The USPTO Innovation Challenge seeks the creation of a new algorithm to help reduce the paper burden of its current system for deciding whether to approve patents or not, according to a post on the White House blog.
Currently, people who work in the patent office must examine hundreds of pages of documentation related to the half-million patent applications filed by inventors, entrepreneurs, and businesses each year, to make decisions on whether to grant them or not, according to a post by Robynn Sturm Steffen, a senior adviser to the deputy director for policy at the Office of Science and Technology Policy.
The challenge--developed in collaboration with NASA's Center of Excellence for Collaborative Innovation--asks participants to work in teams of two over a month to develop an algorithm that can automatically identify and locate specific elements within patent documents to make it easier for patent examiners to do their job.
[ Learn more about NASA's innovation competition. See NASA Unveils Space Apps Challenge. ]
A better way to examine illustrations that are key to whether a patent application is approved or not is specifically what the USPTO is looking for from challenge participants, Steffen said.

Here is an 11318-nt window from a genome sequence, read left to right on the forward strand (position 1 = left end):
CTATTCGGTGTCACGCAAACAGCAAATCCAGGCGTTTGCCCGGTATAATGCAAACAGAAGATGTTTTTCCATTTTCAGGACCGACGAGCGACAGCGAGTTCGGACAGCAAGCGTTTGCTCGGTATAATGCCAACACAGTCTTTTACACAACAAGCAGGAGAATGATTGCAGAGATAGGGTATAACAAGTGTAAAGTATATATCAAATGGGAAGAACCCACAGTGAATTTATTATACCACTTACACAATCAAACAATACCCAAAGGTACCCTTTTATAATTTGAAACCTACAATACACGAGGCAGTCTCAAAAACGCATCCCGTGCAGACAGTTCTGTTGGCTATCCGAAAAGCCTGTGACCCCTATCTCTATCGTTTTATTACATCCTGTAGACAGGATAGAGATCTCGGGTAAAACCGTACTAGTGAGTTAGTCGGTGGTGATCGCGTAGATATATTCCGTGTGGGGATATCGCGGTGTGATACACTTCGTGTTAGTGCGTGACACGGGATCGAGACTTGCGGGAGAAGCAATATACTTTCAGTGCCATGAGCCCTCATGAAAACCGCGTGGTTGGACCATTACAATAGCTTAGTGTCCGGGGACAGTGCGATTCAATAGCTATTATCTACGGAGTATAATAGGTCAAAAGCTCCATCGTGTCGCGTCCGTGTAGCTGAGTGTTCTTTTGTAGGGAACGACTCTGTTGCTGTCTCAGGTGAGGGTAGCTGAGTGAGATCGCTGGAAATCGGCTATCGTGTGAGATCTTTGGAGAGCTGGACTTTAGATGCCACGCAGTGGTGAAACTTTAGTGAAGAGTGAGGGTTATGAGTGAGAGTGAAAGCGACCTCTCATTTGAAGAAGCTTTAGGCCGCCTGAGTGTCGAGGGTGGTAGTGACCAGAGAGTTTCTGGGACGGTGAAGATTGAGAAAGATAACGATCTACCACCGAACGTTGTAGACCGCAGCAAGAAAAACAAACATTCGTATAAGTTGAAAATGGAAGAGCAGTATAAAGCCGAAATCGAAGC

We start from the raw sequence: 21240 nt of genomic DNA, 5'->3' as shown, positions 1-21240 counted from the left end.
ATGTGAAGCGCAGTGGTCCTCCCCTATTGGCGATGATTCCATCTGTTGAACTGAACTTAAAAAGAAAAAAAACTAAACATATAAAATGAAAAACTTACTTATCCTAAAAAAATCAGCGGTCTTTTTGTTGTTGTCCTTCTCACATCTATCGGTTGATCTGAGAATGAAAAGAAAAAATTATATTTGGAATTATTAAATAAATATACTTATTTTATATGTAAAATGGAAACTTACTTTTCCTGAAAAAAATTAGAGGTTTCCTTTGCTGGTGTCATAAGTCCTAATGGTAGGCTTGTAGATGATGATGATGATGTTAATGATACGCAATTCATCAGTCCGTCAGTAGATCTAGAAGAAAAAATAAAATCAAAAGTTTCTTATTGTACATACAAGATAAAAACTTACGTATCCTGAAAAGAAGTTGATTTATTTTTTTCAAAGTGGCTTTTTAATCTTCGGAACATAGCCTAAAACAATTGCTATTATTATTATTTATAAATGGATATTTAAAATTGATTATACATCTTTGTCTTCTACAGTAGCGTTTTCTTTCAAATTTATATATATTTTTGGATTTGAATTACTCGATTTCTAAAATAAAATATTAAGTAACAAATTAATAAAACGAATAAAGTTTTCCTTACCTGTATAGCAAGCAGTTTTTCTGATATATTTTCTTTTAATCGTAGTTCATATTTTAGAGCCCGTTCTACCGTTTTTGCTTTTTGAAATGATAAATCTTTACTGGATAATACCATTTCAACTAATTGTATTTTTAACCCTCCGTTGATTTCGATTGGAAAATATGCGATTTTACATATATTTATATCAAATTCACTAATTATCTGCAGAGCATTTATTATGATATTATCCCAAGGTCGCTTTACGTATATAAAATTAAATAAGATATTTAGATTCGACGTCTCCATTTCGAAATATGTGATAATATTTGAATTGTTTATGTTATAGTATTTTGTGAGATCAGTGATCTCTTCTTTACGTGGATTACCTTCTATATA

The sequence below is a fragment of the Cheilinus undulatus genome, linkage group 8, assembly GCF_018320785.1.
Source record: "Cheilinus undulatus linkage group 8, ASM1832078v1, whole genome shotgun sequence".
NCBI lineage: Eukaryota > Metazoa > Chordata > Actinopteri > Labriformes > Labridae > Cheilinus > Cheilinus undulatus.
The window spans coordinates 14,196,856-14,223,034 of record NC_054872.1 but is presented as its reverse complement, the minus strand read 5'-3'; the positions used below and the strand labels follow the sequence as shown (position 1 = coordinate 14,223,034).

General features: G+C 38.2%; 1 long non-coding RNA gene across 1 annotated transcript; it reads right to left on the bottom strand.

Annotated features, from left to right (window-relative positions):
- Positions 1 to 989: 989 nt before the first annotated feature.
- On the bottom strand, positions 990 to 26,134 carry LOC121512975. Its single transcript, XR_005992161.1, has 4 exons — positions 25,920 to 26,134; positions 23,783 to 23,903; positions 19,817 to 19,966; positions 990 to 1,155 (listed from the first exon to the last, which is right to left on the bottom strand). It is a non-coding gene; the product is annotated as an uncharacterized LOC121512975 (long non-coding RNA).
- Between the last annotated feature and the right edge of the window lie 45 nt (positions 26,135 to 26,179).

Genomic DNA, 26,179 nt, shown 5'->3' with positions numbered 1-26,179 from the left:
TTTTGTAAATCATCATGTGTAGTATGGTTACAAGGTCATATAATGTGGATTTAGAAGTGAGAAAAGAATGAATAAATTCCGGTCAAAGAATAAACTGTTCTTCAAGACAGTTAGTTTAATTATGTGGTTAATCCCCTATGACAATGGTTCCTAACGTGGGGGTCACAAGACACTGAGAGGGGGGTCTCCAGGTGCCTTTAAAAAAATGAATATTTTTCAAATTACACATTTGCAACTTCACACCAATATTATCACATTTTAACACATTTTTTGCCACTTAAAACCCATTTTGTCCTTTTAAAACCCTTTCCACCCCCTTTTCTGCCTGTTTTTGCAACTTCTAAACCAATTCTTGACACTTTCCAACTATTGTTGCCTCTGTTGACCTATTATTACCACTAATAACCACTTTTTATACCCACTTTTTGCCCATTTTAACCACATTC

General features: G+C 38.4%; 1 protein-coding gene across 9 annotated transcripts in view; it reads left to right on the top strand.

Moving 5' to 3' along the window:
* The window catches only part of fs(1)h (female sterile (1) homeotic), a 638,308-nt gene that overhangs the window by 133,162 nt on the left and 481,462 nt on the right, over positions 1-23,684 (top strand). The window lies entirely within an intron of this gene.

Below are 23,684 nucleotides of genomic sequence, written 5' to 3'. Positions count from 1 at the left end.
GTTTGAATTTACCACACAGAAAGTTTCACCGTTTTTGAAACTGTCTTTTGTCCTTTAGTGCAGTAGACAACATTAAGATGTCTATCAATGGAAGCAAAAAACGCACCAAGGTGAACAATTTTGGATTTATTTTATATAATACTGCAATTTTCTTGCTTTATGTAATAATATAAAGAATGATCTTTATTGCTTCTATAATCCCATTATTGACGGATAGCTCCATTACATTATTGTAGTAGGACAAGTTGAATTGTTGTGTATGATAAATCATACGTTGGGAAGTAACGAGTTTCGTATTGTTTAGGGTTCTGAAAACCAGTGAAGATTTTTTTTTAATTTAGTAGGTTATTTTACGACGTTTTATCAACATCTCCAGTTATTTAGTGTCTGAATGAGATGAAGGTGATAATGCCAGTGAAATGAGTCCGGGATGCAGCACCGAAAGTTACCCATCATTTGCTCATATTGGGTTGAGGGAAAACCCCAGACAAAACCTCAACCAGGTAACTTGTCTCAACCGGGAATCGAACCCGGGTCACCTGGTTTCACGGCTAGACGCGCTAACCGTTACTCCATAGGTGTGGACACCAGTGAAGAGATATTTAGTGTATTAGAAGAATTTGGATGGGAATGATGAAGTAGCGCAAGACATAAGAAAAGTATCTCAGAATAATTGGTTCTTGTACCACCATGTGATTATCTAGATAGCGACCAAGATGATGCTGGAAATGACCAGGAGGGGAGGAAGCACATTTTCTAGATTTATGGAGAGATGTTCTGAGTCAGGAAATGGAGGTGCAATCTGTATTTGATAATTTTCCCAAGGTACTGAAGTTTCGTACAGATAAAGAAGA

Generally in applications, information on illustrations will be scattered on different pages of the document and the patent examiner must "flip back and forth between the textual description and the drawings," she wrote. This, naturally, slows down the process considerably.
However, with software that can automatically identify key features of technical drawings, "a patent examiner would be able to see the descriptive text associated with each part right on the drawing page," Steffen said.
"Few image processing problems can be solved reliably today, but image processing experts think this particular problem is sufficiently well defined to reap the benefits of crowdsourcing, which has a strong track record of surfacing novel solutions from unexpected places," she said.
Agencies increasingly are using challenges and other forms of crowdsourcing to enlist the public's help on better ways of using technology to help the federal government improve the way it works.
The administration even launched the Challenge.gov website in 2010 to formalize how it works with the public on new ideas through challenges.
More than 900 participants worldwide have already applied to take part in the USPTO Innovation Challenge, and judges will decide on the winner before Feb. 16, 2012, Steffen said.
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